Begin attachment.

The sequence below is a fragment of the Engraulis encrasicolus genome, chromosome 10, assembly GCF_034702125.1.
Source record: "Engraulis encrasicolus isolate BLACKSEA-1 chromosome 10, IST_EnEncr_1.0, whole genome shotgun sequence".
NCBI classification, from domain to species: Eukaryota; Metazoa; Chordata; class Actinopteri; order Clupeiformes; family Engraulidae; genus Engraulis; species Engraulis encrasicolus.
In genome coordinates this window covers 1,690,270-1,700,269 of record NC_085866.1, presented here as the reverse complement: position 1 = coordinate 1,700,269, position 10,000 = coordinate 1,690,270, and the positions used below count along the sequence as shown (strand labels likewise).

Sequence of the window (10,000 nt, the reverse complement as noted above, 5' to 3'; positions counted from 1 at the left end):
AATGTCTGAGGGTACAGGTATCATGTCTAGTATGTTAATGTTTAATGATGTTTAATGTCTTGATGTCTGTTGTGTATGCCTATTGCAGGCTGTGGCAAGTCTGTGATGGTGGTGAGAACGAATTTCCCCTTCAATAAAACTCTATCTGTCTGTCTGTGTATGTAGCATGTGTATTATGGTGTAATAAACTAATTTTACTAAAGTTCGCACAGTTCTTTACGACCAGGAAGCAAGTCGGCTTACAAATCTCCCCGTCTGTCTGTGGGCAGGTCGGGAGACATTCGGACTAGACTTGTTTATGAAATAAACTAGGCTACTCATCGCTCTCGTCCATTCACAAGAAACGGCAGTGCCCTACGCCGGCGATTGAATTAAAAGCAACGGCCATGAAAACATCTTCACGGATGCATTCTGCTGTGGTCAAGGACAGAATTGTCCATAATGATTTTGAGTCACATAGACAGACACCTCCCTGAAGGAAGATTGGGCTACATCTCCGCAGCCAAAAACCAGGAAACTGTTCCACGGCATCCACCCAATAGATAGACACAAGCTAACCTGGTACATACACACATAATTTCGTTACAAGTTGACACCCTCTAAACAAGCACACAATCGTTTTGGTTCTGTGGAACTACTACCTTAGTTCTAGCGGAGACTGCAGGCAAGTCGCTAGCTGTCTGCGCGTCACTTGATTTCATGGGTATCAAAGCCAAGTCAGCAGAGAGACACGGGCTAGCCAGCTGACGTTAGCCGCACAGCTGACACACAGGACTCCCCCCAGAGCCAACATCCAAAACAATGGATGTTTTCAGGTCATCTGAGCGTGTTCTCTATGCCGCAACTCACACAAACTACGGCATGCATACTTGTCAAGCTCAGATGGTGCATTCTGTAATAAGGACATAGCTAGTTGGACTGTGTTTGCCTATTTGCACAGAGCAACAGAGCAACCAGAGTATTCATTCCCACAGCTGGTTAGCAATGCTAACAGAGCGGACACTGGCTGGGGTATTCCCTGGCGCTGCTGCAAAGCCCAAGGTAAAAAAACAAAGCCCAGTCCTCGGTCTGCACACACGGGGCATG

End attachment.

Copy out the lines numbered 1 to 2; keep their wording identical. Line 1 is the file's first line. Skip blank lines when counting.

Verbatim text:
The sequence below is a fragment of the Engraulis encrasicolus genome, chromosome 10, assembly GCF_034702125.1.
Source record: "Engraulis encrasicolus isolate BLACKSEA-1 chromosome 10, IST_EnEncr_1.0, whole genome shotgun sequence".